Your Worst Winter Story: Babes at McDonald's
Our Worst Winter Story series continues this week with a tale of giving birth in a hospital during the great blizzard of 2010. Instead of cannibalism, they resort to eating at McDonald's.
Got a story you'd like to submit? You can send us your tale of winter wackness to firstname.lastname@example.org. Stories that run will be in consideration for a prize at the end of the series.
I had just given birth to my first son at Abbot Northwestern when the snow started falling on December 9, 2010. My son was five weeks premature, so he needed to stay in the NICU for a while until he was healthy enough to go home.
The lightly falling flurries turned into a large blizzard through the days of December 10 through 12. The news reports after the storm stated that this was the fifth-largest blizzard on record for the Twin Cities since 1891. The roof of the Metrodome collapsed overnight. MetroTransit shut down, and plows couldn't keep up with plowing. After the 22 inches of snow hit the Twin Cities, we fell into subzero temperatures for a few days.
My husband, having nothing to do but give us support at the hospital, decided to go home and get some fresh clothes and amenities. Our son came early and quick, so we didn't have anything prepared. My husband's little car got stuck in the snow on a side street a few blocks from our house. He walked home, gathered some items in a backpack, and proceeded to walk back to the hospital, straight down the center of Lake Street. There were no buses, and we knew no one with a vehicle that wouldn't get stuck in the snow. The hospital is exactly three miles from our home, but in 22 inches of unplowed snow it took him a few hours. The whole time he was sending me photos of his walk via text messages. Minneapolis was a frozen ghost town. It looked gorgeous, cold, and wet.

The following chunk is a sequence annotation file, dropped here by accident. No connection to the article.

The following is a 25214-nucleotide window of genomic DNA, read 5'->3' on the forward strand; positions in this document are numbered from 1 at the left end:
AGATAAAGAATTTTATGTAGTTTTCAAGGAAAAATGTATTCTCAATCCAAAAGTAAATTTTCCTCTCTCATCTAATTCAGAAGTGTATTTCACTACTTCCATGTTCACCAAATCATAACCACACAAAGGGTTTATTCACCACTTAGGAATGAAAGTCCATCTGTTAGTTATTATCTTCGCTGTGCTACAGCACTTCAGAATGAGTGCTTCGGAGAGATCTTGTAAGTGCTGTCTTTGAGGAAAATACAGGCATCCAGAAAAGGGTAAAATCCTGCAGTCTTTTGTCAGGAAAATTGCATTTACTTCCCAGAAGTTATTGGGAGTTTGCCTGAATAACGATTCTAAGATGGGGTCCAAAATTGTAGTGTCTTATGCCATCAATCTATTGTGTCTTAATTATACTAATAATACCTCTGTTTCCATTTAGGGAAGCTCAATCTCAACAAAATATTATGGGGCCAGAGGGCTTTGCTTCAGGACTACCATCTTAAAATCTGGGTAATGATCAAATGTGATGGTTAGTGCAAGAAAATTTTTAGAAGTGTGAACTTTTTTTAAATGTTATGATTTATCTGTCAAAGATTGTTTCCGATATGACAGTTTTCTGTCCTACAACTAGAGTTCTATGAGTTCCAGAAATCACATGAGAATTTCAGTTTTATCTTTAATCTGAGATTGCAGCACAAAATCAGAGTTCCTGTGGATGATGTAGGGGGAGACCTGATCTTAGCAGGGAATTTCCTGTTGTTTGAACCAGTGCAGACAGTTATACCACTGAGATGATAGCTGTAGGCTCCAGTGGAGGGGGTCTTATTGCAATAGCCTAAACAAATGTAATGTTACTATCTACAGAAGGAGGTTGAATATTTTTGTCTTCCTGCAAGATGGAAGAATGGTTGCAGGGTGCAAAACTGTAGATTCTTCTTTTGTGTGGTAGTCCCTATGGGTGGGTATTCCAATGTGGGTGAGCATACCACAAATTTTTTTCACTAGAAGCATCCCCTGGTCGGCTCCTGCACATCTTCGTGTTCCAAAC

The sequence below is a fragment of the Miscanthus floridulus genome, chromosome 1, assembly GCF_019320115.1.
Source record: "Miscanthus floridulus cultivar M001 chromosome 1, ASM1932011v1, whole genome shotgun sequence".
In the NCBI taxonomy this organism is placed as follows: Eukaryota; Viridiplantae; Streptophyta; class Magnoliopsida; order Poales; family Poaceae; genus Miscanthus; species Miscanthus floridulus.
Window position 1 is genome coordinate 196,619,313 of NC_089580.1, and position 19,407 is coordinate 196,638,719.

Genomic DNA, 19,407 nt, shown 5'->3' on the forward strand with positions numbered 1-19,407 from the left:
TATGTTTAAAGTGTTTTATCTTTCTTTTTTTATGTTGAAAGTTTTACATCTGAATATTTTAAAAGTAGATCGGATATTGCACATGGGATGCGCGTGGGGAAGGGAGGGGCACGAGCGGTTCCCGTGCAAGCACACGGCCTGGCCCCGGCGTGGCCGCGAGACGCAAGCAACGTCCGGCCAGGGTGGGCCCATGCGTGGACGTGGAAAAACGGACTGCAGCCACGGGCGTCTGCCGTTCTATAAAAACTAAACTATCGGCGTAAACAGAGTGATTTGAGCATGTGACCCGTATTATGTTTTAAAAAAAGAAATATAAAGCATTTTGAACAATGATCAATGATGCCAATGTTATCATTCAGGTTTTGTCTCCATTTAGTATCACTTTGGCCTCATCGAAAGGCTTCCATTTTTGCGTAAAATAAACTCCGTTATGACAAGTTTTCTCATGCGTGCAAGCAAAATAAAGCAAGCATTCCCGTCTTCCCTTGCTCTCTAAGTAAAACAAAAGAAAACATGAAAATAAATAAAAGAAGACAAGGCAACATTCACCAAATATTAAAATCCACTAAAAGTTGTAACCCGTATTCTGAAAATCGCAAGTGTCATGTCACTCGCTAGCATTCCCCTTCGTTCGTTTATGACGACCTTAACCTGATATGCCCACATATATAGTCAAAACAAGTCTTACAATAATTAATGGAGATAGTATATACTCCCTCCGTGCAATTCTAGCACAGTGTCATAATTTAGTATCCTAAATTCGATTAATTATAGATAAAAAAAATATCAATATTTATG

By then I learned that all of the restaurants and businesses that could give me a meal were also closed. The cafeteria at Abbot had also closed down. Presumably, there were either no staff or no food. The only thing left to eat was vending-machine snacks and the McDonald's that lives in the basement of the hospital. So there it was, only McDonald's was there to feed me for the next few days. I felt pretty gross after my second meal, and I was not so happy this was the first nutrition I was passing along to my baby. Still, I was grateful.
Digging out our home and getting our little five-pound baby home a few days later is a whole other story.
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